I am a small farmer. Last year, 50 percent of our income from one farmers’ market came from redeeming vouchers from the Seniors Farmers’ Market Nutritional Program and the Kentucky Double Dollars program.
When I saw that Gov. Matt Bevin wanted to eliminate state funding for the Seniors Farmers’ Market Nutritional Program, I was alarmed.
Eliminating the Senior FMNP would harm my income and cause me to stop vending at that market. Furthermore, thousands of food insecure Kentuckians who frequent markets like this one would suffer.
I turned to Community Farm Alliance and was relieved to learn that the Seniors FMNP is 100 percent federally funded, and that the governor is misinformed about what he can and cannot cut.
But the inclusion of the Seniors FMNP on Bevin’s list of 70 programs slated to lose state funding raises concerns: In the attempt to cut our way out of budget deficits, would Bevin and other elected officials sacrifice low-income people and farmers? Doing so would make no sense.
Federally funded food and nutrition programs such as the Women, Infants, and Children FMNP and the Supplemental Nutrition Assistance Program make it possible for low-income people to afford fresh food and are some of the most effective economic development tools we have.
When Moody's Analytics assessed different forms of stimulus, it found that food stamps were the most effective, increasing economic activity by $1.73 for every $1 spent. Unemployment insurance came in second, at $1.62, whereas most tax cuts yielded $1 or less. In fact, the study showed that expanding these programs is the most effective ways to “prime the economy’s pump.” Yet the governor would do just the opposite.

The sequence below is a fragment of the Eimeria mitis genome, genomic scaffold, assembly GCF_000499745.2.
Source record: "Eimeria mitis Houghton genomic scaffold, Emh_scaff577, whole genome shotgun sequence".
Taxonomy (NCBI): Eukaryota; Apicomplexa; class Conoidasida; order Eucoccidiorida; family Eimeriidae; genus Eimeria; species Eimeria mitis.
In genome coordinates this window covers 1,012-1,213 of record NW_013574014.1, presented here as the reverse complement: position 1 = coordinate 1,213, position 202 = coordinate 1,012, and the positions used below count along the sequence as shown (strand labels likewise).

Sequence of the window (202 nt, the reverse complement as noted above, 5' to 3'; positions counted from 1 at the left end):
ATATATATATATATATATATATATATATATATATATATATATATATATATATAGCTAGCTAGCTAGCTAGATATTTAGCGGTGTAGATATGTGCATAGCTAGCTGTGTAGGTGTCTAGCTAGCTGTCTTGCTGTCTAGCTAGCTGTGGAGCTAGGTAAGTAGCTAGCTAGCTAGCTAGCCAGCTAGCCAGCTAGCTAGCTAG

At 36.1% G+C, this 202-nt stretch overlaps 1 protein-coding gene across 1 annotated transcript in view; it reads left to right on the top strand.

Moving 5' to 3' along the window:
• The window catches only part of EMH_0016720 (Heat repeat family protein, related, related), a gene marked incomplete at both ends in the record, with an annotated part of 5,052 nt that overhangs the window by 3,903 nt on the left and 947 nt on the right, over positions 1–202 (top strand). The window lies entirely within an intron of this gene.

Funded with a combination of state, federal and private contributions, Kentucky Double Dollars, allows WIC and SNAP recipients to double their buying power when they purchase Kentucky-grown food.
Improving public health through access to fresh, nutritious food also has a positive economic benefit. According to a 2010 Harvard wellness program study, every $1 spent on wellness programs saves $3.27 in medical costs and $2.73 in absenteeism costs. And every $1 spent on nutritional and physical activity programs saves $1.17 in medical expenses.
Making sure that our most vulnerable populations have access to fresh, healthy food is a sure way to save the commonwealth money, as well as being simply the right, moral thing to do.
Almost 20 percent of Kentuckians (849,250) participate in SNAP alone, and they deserve access to healthy food. They spend $1.3 billion annually that could go into the pockets of local family farmers. SNAP and the other federal food and nutrition programs have the potential to not only create healthier families, but to create a baseline of support for farmers like me to build upon, especially young and beginning farmers.
Agriculture Commissioner Ryan Quarles and the Governor’s Office of Agriculture Policy support the expansion of these programs.
The governor should follow their advice and look for more ways to leverage these federal dollars instead of threatening to cut the Senior FMNP over which he has no fiscal power. The Senior FMNP, WIC FMNP, and SNAP make Kentucky both physically and economically healthier, and the governor needs to support them for the well-being of all Kentuckians, including family farmers like me.
Joseph Monroe, who farms at Valley Spirit Farm in Henry County, is a member of the Community Farm Alliance.